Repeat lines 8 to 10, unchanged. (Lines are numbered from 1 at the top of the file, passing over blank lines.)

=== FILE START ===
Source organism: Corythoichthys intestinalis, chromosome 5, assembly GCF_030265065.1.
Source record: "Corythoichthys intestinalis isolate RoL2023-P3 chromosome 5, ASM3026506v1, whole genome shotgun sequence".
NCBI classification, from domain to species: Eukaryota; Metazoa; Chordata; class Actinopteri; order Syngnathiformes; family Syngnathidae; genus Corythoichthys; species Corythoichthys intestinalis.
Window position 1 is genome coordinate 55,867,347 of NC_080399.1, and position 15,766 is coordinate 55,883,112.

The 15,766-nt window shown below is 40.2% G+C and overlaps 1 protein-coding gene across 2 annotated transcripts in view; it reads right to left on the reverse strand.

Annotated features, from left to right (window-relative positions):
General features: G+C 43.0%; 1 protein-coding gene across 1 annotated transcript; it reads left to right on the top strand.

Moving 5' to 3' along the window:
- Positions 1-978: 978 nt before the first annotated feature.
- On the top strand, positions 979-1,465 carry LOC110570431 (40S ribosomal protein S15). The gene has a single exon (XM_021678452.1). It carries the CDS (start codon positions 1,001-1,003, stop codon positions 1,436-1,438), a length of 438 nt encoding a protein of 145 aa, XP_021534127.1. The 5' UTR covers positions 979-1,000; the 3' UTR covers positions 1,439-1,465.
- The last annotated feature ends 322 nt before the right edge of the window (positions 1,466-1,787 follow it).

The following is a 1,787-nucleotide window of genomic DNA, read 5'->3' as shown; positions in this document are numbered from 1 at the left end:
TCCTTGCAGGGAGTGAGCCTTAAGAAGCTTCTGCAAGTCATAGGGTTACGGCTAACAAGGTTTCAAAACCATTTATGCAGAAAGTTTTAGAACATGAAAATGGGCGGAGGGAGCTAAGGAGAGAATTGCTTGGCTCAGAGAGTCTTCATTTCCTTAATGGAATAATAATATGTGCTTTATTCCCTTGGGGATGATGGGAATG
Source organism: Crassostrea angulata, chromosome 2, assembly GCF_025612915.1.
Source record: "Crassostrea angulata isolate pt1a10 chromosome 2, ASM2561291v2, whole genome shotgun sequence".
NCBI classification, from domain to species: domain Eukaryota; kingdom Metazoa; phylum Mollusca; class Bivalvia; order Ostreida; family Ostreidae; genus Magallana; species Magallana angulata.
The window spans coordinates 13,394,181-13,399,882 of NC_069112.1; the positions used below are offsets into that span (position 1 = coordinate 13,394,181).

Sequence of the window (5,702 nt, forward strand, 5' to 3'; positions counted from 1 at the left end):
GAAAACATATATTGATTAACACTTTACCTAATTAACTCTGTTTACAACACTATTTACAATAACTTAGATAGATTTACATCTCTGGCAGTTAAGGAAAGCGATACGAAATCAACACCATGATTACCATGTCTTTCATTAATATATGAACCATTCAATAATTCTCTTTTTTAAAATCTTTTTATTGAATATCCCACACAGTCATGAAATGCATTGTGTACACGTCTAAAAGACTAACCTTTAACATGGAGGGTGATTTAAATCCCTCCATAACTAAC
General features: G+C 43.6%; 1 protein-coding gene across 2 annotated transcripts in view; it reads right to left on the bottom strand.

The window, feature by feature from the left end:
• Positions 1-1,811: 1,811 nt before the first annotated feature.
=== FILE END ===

Moving 5' to 3' along the window:
- Positions 1-978: 978 nt before the first annotated feature.
- On the top strand, positions 979-1,465 carry LOC110570431 (40S ribosomal protein S15). The gene has a single exon (XM_021678452.1). It carries the CDS (start codon positions 1,001-1,003, stop codon positions 1,436-1,438), a length of 438 nt encoding a protein of 145 aa, XP_021534127.1. The 5' UTR covers positions 979-1,000; the 3' UTR covers positions 1,439-1,465.